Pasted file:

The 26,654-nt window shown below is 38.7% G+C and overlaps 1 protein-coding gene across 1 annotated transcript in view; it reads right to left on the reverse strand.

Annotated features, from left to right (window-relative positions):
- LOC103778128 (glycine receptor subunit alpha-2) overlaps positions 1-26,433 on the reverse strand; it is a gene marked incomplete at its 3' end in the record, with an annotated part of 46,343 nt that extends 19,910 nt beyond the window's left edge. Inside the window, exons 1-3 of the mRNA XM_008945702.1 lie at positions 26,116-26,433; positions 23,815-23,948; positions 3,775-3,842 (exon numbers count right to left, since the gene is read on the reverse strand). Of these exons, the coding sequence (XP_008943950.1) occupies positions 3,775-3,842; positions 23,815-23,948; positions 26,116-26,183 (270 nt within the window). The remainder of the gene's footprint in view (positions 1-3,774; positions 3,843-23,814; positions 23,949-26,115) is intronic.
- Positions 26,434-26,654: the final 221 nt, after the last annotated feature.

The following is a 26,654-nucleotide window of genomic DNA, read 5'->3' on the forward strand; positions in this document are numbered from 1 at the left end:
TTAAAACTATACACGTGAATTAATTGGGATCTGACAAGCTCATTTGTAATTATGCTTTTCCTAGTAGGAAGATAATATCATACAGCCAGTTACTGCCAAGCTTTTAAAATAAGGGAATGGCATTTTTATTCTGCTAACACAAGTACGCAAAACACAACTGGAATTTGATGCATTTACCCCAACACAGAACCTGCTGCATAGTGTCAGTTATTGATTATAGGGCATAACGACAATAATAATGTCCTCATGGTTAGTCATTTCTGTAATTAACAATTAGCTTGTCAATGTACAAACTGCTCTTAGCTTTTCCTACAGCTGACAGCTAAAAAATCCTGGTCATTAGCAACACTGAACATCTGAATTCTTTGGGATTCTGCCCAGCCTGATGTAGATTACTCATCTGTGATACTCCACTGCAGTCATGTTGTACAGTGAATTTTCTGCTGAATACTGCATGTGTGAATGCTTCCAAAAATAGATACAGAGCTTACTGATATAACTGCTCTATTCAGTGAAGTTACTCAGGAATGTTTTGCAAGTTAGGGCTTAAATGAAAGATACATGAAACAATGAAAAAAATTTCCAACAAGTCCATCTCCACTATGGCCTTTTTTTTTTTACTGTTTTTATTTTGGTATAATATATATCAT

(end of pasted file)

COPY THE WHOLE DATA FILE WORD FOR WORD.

The 26,654-nt window shown below is 38.7% G+C and overlaps 1 protein-coding gene across 1 annotated transcript in view; it reads right to left on the reverse strand.

Annotated features, from left to right (window-relative positions):
- LOC103778128 (glycine receptor subunit alpha-2) overlaps positions 1-26,433 on the reverse strand; it is a gene marked incomplete at its 3' end in the record, with an annotated part of 46,343 nt that extends 19,910 nt beyond the window's left edge. Inside the window, exons 1-3 of the mRNA XM_008945702.1 lie at positions 26,116-26,433; positions 23,815-23,948; positions 3,775-3,842 (exon numbers count right to left, since the gene is read on the reverse strand). Of these exons, the coding sequence (XP_008943950.1) occupies positions 3,775-3,842; positions 23,815-23,948; positions 26,116-26,183 (270 nt within the window). The remainder of the gene's footprint in view (positions 1-3,774; positions 3,843-23,814; positions 23,949-26,115) is intronic.
- Positions 26,434-26,654: the final 221 nt, after the last annotated feature.

The following is a 26,654-nucleotide window of genomic DNA, read 5'->3' on the forward strand; positions in this document are numbered from 1 at the left end:
TTAAAACTATACACGTGAATTAATTGGGATCTGACAAGCTCATTTGTAATTATGCTTTTCCTAGTAGGAAGATAATATCATACAGCCAGTTACTGCCAAGCTTTTAAAATAAGGGAATGGCATTTTTATTCTGCTAACACAAGTACGCAAAACACAACTGGAATTTGATGCATTTACCCCAACACAGAACCTGCTGCATAGTGTCAGTTATTGATTATAGGGCATAACGACAATAATAATGTCCTCATGGTTAGTCATTTCTGTAATTAACAATTAGCTTGTCAATGTACAAACTGCTCTTAGCTTTTCCTACAGCTGACAGCTAAAAAATCCTGGTCATTAGCAACACTGAACATCTGAATTCTTTGGGATTCTGCCCAGCCTGATGTAGATTACTCATCTGTGATACTCCACTGCAGTCATGTTGTACAGTGAATTTTCTGCTGAATACTGCATGTGTGAATGCTTCCAAAAATAGATACAGAGCTTACTGATATAACTGCTCTATTCAGTGAAGTTACTCAGGAATGTTTTGCAAGTTAGGGCTTAAATGAAAGATACATGAAACAATGAAAAAAATTTCCAACAAGTCCATCTCCACTATGGCCTTTTTTTTTTTACTGTTTTTATTTTGGTATAATATATATCAT